Malaysia is largely made up of Muslims so they do not eat pork and its products, nor do they touch alcohol. Food in restaurants is displayed as “halal” (prepared according to Islamic tradition) or “non-halal”.
Beware if you try food from hawkers’ stalls. Avoid stalls near busy traffic or unclean places and avoid precooked food. If the operator and his stall looks clean, chances are your food will be handled in a hygienic manner.
Shopping hours are from 10am to 10pm daily so there is plenty of time to hit the shops and get the latest bargains. There are plenty of Malaysian batik, handicrafts, antiques, jewellery, woodcarvings, pottery, songket and designer goods available and you can have fun bargaining with the shop attendant at bazaars and markets.
Tipping is discouraged in Malaysia, though most restaurants have a formalised service charge of 10% clearly marked on the bill.
What to wear
Light, cool, and casual clothing is recommended all year round, although Malaysian customs dictate that you still dress modestly. For more formal occasions, men should wear jackets, ties, or long-sleeved batik shirts, while women should wear dresses.
Dress neatly when entering places of worship. Ladies are advised to cover their shoulders and wear loose pants or long skirts when entering mosques and temples. No short dresses, shorts or singlets.
Remove shoes before entering homes, mosques and Hindu temples.
Greetings are acceptable with a smile and a nod. Hotel staff may greet you by placing their hand over their left breast, which means “I greet you from my heart”. Shaking hands is acceptable but kissing the hand or the cheek should be avoided. Many Muslim women prefer not to shake hands with the opposite sex.
Public behaviour is especially important in Malaysian culture. Most Malaysians refrain from displaying affection (embracing or kissing) in public; it would be appropriate for visitors to do the same.
Electricity mainly operates on 220/240 volts using European twin plugs with round prongs or English square plugs.
It is best to see your GP before you travel to Malaysia and get the necessary vaccinations. Visitors from yellow fever-infected areas must have a yellow fever vaccination before you enter Malaysia. Be sure to buy travel insurance before you go.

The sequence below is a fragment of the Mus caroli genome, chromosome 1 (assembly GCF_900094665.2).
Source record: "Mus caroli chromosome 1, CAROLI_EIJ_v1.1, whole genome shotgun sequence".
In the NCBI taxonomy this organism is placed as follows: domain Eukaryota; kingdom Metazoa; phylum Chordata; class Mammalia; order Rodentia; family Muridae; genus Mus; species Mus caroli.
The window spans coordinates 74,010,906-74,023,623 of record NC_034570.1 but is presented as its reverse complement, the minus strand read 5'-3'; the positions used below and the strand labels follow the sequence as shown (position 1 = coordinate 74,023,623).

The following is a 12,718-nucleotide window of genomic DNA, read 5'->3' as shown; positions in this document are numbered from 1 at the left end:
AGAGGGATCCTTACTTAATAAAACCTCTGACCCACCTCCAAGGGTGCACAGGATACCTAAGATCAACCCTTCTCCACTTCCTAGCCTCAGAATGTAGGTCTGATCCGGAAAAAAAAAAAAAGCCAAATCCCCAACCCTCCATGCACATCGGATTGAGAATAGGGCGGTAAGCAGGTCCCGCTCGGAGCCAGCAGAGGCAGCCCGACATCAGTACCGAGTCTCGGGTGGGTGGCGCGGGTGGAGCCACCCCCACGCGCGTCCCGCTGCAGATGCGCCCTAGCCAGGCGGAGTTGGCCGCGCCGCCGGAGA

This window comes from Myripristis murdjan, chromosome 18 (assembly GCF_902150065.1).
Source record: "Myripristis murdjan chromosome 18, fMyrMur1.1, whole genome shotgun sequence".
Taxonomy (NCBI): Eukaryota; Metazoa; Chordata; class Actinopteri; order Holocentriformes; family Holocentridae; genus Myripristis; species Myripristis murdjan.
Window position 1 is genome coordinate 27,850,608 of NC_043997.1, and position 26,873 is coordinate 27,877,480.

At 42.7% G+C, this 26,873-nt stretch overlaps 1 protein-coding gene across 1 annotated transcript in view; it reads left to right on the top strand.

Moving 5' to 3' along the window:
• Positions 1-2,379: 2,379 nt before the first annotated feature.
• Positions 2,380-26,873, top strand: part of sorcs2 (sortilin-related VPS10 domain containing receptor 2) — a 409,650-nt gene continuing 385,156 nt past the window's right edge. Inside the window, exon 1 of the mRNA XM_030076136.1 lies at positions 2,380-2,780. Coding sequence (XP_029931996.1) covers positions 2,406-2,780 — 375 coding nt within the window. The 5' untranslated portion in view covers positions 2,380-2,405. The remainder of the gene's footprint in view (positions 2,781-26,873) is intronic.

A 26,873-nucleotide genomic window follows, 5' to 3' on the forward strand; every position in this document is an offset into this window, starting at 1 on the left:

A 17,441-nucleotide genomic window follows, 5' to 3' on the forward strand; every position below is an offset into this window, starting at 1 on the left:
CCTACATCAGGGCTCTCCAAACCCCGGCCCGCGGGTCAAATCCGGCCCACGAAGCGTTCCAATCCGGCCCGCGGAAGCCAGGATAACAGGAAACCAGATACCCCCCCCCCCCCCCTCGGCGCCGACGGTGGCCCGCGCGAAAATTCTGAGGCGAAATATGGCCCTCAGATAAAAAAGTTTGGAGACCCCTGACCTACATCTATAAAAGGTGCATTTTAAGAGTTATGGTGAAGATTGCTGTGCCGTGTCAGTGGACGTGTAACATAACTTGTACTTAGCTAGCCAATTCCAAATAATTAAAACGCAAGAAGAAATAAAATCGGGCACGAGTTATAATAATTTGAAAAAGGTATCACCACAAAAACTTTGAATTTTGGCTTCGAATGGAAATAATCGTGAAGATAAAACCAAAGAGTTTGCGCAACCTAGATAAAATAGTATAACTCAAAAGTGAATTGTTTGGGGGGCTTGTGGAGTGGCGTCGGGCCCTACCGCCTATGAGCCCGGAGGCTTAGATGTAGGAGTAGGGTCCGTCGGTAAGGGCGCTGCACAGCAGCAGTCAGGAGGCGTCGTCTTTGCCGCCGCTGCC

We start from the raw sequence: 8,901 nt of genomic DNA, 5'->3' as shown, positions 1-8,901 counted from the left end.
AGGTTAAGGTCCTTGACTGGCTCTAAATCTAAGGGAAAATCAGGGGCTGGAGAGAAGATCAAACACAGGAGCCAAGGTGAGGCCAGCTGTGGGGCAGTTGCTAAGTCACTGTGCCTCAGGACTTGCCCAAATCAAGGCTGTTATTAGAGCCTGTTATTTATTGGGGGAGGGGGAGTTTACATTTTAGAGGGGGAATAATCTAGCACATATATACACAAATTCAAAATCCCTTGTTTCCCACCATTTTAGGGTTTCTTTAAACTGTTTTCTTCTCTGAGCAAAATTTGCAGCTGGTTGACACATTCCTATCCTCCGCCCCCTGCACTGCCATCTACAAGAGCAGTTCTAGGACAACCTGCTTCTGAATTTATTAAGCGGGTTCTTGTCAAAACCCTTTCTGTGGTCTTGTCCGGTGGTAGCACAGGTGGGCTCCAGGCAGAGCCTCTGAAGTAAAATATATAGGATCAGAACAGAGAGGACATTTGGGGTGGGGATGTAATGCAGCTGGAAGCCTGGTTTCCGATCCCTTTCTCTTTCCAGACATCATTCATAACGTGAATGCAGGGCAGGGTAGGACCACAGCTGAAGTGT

The tap water in Malaysia is not safe to drink. Drink only bottled water from bottles with unbroken seals, and make sure ice is made from bottled water.
The official language spoken in Malaysia is Bahasa Melayu with English as the second language. Various Chinese and Indian dialects are also spoken, along with indigenous languages in the East Malays.
- Hello – Helo
- Goodbye – Salamat tinggal
- Good morning – Salamat pagi
- Yes – Ya
- No – Tidak
- Thank You – Terima kasih
- Please – Tolong
- I don’t understand – Saya tidak faham
- My name is – Nama saya
- How much? – Berapa?
Redang Island is famous for its crystal-clear waters and white sand beaches. With great snorkelling – and plenty of tropical fish to spot – it is a water babies paradise and the perfect place to fill up your Instagram feed with swaying palm trees.
Langkawi Sky Bridge
This man-made structure stretches 125 metres long over the rainforest below, providing a brilliant view of the surrounding area. You need to take a cable car ride up to the top before you can access the bridge – but the journey is just as fun as the destination!
Various caves and temples frequently visited by Hindu devotees, the golden statue of Lord Murugan welcomes you before you climb the 272 concrete steps to the top and is the real crowning glory. The Kuala Lumpur skyline can actually be seen from afar on the ascent.
There is plenty to see and do in the beautiful Cameron Highlands, but nothing quite as awe-inspiring as the tea plantations. Imagine rolling hills of lush green stretching as far as the eye can see – certainly a great backdrop for your next selfie!